During the eight years of the Reagan Presidency counterterrorism became a major priority throughout the national security and law enforcement element of the Administration, particularly the Department of Justice. Incidents such as the hostage-taking aboard the ship Achille Lara and the bombing of the Belle Disco café in Germany are examples of the terrorist activities that posed major challenges for the United States. As a result the Federal Bureau of Investigation (FBI) Hostage Rescue Team was specially trained for counterterrorist operation. Also, we developed specialized inter-agency counterterrorism teams that were deployed overseas to instantly respond to terrorist incidents.
As Attorney General, I spent a considerable portion of my time dealing with counterterrorism matters. I regularly attended meetings of the "Trevi Group," an organization of the ministers having law enforcement authority within the nations that now make up the European Union. Similar meetings were held regularly of the Italian-American Working Group on Organized Crime, Drugs, and Terrorism. I also held numerous bilateral meetings with my counterparts in other nations around the world and engaged in several official visits and briefings on the counterterrorism resources of other countries, including the United Kingdom, Israel, and Germany.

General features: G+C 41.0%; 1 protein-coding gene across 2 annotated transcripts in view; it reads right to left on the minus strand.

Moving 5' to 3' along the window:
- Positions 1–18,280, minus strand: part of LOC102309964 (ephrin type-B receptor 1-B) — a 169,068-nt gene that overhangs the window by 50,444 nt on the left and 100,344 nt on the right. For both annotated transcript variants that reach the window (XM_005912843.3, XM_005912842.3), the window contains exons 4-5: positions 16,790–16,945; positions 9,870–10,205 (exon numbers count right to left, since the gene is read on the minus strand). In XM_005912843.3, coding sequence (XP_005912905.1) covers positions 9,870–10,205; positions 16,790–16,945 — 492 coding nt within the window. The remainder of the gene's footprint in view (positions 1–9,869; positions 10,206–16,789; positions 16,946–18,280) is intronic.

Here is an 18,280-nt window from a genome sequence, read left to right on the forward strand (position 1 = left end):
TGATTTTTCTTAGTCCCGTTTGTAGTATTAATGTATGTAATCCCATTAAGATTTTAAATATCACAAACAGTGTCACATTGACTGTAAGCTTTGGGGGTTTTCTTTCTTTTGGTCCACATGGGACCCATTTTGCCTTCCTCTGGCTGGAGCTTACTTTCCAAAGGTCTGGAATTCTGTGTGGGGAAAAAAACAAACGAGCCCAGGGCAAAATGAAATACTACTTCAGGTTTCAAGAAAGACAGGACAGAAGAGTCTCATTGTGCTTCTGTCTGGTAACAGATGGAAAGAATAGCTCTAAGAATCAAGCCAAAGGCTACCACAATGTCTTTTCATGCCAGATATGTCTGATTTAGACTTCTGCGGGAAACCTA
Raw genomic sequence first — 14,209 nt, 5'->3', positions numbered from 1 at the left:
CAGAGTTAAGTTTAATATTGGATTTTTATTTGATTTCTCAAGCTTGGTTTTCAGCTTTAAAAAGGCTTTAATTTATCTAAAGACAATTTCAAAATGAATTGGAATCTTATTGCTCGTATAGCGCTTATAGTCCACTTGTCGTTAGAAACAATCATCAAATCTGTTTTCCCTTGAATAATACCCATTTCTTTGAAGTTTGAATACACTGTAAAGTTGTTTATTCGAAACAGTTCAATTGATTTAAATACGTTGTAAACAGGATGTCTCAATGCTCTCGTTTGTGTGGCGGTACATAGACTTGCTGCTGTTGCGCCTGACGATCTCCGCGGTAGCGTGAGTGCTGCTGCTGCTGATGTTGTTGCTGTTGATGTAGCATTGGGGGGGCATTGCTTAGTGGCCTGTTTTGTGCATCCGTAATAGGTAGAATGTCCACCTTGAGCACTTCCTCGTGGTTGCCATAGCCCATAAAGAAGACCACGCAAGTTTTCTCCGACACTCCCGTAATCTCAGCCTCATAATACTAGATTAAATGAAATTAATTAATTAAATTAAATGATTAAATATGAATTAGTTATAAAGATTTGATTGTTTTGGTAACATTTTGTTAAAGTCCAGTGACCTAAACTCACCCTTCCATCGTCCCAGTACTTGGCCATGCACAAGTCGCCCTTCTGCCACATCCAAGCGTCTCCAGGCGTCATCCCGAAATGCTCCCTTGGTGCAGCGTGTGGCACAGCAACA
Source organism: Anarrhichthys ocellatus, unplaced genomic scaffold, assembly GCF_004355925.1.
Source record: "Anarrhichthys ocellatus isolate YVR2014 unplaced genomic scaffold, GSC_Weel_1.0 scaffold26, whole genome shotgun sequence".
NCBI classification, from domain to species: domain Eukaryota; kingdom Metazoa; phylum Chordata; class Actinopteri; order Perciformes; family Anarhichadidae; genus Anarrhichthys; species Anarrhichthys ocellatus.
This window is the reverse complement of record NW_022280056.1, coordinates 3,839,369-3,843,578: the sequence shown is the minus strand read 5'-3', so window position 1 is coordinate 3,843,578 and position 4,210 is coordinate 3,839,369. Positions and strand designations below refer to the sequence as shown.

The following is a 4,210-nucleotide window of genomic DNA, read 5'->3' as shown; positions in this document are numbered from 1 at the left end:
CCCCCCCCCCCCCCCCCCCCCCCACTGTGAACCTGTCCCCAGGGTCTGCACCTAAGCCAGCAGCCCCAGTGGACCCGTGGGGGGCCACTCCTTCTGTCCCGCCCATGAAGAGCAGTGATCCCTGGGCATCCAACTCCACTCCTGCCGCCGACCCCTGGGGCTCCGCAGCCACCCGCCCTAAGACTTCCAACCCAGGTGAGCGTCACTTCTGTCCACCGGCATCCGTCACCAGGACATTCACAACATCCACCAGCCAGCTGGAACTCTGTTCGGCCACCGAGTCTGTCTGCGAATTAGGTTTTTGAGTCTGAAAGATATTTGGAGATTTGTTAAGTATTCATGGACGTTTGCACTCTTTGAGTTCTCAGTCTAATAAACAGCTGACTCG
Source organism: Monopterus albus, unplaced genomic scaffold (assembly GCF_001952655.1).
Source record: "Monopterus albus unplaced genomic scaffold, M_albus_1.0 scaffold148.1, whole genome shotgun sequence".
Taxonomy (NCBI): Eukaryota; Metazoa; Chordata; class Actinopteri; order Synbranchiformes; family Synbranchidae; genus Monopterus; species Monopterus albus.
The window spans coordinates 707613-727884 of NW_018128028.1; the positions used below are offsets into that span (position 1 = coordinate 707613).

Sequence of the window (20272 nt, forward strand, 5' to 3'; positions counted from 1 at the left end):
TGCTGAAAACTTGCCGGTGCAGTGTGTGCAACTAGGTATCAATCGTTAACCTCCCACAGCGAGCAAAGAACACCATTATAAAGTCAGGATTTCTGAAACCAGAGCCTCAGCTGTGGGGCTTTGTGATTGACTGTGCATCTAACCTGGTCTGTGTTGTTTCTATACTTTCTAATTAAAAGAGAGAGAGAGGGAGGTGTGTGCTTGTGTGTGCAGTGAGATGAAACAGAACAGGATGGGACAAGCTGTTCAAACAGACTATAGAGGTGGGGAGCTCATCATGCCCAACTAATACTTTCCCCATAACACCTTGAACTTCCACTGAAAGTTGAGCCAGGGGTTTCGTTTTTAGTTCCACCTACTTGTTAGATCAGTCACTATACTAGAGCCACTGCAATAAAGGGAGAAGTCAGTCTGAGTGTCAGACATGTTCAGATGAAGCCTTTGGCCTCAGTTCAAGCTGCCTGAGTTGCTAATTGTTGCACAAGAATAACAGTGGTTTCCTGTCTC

I provide this information to indicate that even before 11 September 2001, there was considerable national security and law enforcement attention being given to counterterrorism in the United States. Obviously, the threat has become much greater in subsequent years and the tragedy of 11 September 2001 is unprecedented in our nation's history. It is appropriate, therefore, to carefully consider the recommendations of the 9/11 Commission and to determine how we can improve our nation's capabilities of dealing with this menace. I will confine my suggestions to three areas: